In God We Trust   Leave a comment

Christians sometimes try to segregate God from areas that we consider to be “our” businesses. For example, we don’t think God really has much to say about the job we work in or how we conduct our businesses. I’ve heard Christian businesspeople respond when someone questions their faith because of dishonest business practices that “my faith has nothing to do with my business.”

Businesses exist to make profits for their owners/managers and to provide jobs for their employees that keep up with inflation and reflect the profit the employees help the company to make. You will get no support from me if you believe that profit is evil and that owners/managers should make less money than their employees. They take the risk, they put in the hard work of building a business, and in most small businesses the boss is the first there in the morning and the last to leave at night.

Jesus’ parables teach eternal truths, but they also offer surprisingly practical lessons into human interactions. In Matthew 25:14-30, Jesus taught about how we use God’s grace. We call the parable of the talents and it really is about spiritual matters. However, as with many of the parables, it teaches on more than one level. While it would be a mistake to brush aside the primary spiritual lesson Jesus was teaching, this parable also touches on the material world. It is a story about capital, investment, entrepreneurship, and the proper use of scarce economic resources.

It’s also a direct rebuttal of those who see a contradiction between business success and living the Christian life.

A rich man was going on a long journey. He called his three servants to him and told them to be caretakers of his property while he was away. He assessed the natural abilities of each. He gave five talents to one servant, two to another, and one to the third. He then left. The servants went forth with this capital. The servant with five talents went into business and doubled his investment. The servant with two talents did likewise. The servant with one talent hid his master’s property in a hole in the ground. When the master returned to settle his accounts, he praised the two investors. The one who “saved” the single talent, however, did not receive praise. The master wanted to know why he hadn’t at least put the money in the bank so that he could have gotten interest. He then gave the talent to the servant who had 10 talents.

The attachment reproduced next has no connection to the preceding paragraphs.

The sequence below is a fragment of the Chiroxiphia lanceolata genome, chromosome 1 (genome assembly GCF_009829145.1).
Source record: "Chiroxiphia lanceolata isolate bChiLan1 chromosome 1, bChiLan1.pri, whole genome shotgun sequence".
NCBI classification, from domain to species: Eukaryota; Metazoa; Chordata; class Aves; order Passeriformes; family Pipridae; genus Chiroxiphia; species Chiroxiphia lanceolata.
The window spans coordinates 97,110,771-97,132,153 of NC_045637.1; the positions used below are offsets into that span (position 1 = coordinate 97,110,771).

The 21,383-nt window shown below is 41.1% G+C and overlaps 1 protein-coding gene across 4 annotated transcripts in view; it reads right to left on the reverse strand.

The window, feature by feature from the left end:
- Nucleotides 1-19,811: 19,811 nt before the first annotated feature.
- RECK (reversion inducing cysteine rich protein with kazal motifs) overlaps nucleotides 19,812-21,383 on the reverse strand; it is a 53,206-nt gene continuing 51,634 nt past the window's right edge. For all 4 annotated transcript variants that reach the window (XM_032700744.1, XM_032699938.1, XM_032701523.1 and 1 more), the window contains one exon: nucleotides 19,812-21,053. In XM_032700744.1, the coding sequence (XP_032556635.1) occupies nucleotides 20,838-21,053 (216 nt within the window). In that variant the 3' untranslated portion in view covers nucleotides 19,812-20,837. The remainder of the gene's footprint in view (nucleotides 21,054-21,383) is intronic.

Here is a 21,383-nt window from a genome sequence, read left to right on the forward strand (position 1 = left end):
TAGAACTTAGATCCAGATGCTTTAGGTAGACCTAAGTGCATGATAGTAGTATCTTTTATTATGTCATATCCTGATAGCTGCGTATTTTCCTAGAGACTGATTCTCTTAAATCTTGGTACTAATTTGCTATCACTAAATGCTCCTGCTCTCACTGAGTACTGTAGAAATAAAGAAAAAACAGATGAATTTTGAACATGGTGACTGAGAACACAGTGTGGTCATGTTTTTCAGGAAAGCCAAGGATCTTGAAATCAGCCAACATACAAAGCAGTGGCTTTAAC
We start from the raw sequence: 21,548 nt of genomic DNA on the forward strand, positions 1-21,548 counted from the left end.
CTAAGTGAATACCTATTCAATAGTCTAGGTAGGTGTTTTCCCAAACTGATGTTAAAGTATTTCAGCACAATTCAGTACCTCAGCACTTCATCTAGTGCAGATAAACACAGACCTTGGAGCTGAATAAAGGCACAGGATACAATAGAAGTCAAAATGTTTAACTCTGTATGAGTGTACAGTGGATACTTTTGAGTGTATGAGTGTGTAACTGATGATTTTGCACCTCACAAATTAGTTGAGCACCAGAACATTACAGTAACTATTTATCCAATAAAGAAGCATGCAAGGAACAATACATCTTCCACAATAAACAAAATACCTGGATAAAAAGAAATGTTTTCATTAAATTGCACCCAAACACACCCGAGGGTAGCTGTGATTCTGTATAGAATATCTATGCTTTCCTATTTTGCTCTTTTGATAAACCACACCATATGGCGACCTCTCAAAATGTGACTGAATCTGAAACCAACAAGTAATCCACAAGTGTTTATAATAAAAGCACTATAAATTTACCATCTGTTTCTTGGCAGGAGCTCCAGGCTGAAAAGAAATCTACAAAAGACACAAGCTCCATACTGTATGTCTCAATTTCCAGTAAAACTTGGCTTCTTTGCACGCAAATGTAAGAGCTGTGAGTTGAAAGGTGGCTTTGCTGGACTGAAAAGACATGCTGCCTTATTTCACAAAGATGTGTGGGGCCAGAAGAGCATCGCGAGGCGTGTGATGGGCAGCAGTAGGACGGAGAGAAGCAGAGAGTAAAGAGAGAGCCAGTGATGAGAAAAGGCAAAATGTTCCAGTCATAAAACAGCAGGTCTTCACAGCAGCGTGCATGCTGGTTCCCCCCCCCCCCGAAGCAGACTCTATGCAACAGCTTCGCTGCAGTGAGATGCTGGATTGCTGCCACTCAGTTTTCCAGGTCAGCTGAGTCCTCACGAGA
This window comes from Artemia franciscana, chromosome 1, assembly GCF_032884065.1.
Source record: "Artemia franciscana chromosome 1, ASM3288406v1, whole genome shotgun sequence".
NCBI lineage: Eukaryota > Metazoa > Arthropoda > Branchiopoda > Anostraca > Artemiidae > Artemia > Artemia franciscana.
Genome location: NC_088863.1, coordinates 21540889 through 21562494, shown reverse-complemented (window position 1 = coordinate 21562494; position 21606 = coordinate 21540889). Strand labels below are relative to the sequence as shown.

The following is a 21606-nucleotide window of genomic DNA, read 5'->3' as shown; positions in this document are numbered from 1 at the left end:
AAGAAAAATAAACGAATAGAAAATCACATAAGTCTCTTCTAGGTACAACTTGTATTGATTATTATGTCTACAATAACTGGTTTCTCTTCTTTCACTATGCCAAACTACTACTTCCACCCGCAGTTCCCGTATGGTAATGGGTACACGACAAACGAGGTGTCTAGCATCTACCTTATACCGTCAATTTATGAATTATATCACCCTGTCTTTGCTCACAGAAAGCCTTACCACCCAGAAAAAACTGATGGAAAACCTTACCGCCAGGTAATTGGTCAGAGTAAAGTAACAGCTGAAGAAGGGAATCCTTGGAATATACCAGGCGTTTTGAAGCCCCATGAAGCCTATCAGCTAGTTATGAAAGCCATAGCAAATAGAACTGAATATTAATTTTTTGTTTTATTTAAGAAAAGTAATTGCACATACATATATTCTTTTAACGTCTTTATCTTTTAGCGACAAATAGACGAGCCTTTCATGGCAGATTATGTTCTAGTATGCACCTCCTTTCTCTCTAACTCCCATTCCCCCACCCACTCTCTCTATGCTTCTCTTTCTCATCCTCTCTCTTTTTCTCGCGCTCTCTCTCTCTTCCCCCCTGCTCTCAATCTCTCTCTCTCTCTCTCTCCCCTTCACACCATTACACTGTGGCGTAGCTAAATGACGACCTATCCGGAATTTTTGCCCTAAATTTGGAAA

Profit is not wrong! Using our resources, wit and labor to better our lives is not against God’s law. In fact, this parable suggests that passively preserving what we are given naturally is against God’s law. Jesus seems to be encouraging His listeners to face insecurity of life with entrepreneurship.

So what did Jesus mean when he said “It is harder for a rich man to enter the Kingdom of God than for a camel to pass through a needle’s eye?” First, you have to understand that the “needle’s eye” was a cultural reference to the man-door in a city gate. A camel could walk easily through an open city gate, but if the gate was closed for the night, merchants sometimes had to unload the camel of all of its goods and then the camel would crawl on its knees through the door. That seems less impossible than threading a camel through a sewing needle eye, but still a lot of effort.

The other thing to recognize is that Christian principles are often set in tension with one another. We have freedom in Christ, but also a voluntary obligation to avoid sin. We are to love sinners, but not excuse their sin. We may drink alcohol, but getting drunk is a sin. We are allowed to be angry, but not to let our anger become rage, which is sin.

Christians are allowed, even encouraged, to be in business and to make a profit. Our Savior said so. But there are some behaviors common in business that Christians should not be part of. And therein lies the discussion.

Posted November 24, 2014 by aurorawatcherak in Christianity

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